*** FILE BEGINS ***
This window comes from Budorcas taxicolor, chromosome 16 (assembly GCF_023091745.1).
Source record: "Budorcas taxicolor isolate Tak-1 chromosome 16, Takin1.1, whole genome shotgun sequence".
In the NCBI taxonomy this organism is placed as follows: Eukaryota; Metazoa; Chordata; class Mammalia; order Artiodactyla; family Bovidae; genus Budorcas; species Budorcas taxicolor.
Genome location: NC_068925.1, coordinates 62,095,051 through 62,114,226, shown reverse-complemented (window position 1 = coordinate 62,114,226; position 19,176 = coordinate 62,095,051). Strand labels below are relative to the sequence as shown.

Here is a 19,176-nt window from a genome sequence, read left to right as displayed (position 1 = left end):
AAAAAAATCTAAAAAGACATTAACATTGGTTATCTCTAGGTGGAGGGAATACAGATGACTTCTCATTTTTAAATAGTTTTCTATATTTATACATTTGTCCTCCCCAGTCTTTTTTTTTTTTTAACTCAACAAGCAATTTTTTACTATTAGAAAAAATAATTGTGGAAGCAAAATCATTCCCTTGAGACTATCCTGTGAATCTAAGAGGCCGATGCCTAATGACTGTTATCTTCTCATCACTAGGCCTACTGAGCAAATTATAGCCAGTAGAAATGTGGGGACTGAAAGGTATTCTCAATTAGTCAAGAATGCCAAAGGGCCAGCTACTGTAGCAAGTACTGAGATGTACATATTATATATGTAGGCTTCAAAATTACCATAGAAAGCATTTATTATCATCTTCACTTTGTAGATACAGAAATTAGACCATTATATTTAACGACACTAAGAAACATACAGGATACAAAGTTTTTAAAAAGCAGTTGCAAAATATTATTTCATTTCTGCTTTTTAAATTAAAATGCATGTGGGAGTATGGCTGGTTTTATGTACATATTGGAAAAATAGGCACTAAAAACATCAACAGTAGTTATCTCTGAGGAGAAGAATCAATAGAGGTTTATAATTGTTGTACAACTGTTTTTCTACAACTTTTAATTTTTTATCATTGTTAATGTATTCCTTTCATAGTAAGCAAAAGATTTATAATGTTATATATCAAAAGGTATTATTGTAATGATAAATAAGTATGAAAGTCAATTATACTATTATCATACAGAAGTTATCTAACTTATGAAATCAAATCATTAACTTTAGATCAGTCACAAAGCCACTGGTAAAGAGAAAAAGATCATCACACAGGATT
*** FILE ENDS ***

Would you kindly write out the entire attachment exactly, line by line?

This window comes from Budorcas taxicolor, chromosome 16 (assembly GCF_023091745.1).
Source record: "Budorcas taxicolor isolate Tak-1 chromosome 16, Takin1.1, whole genome shotgun sequence".
In the NCBI taxonomy this organism is placed as follows: Eukaryota; Metazoa; Chordata; class Mammalia; order Artiodactyla; family Bovidae; genus Budorcas; species Budorcas taxicolor.
Genome location: NC_068925.1, coordinates 62,095,051 through 62,114,226, shown reverse-complemented (window position 1 = coordinate 62,114,226; position 19,176 = coordinate 62,095,051). Strand labels below are relative to the sequence as shown.

Here is a 19,176-nt window from a genome sequence, read left to right as displayed (position 1 = left end):
AAAAAAATCTAAAAAGACATTAACATTGGTTATCTCTAGGTGGAGGGAATACAGATGACTTCTCATTTTTAAATAGTTTTCTATATTTATACATTTGTCCTCCCCAGTCTTTTTTTTTTTTTAACTCAACAAGCAATTTTTTACTATTAGAAAAAATAATTGTGGAAGCAAAATCATTCCCTTGAGACTATCCTGTGAATCTAAGAGGCCGATGCCTAATGACTGTTATCTTCTCATCACTAGGCCTACTGAGCAAATTATAGCCAGTAGAAATGTGGGGACTGAAAGGTATTCTCAATTAGTCAAGAATGCCAAAGGGCCAGCTACTGTAGCAAGTACTGAGATGTACATATTATATATGTAGGCTTCAAAATTACCATAGAAAGCATTTATTATCATCTTCACTTTGTAGATACAGAAATTAGACCATTATATTTAACGACACTAAGAAACATACAGGATACAAAGTTTTTAAAAAGCAGTTGCAAAATATTATTTCATTTCTGCTTTTTAAATTAAAATGCATGTGGGAGTATGGCTGGTTTTATGTACATATTGGAAAAATAGGCACTAAAAACATCAACAGTAGTTATCTCTGAGGAGAAGAATCAATAGAGGTTTATAATTGTTGTACAACTGTTTTTCTACAACTTTTAATTTTTTATCATTGTTAATGTATTCCTTTCATAGTAAGCAAAAGATTTATAATGTTATATATCAAAAGGTATTATTGTAATGATAAATAAGTATGAAAGTCAATTATACTATTATCATACAGAAGTTATCTAACTTATGAAATCAAATCATTAACTTTAGATCAGTCACAAAGCCACTGGTAAAGAGAAAAAGATCATCACACAGGATT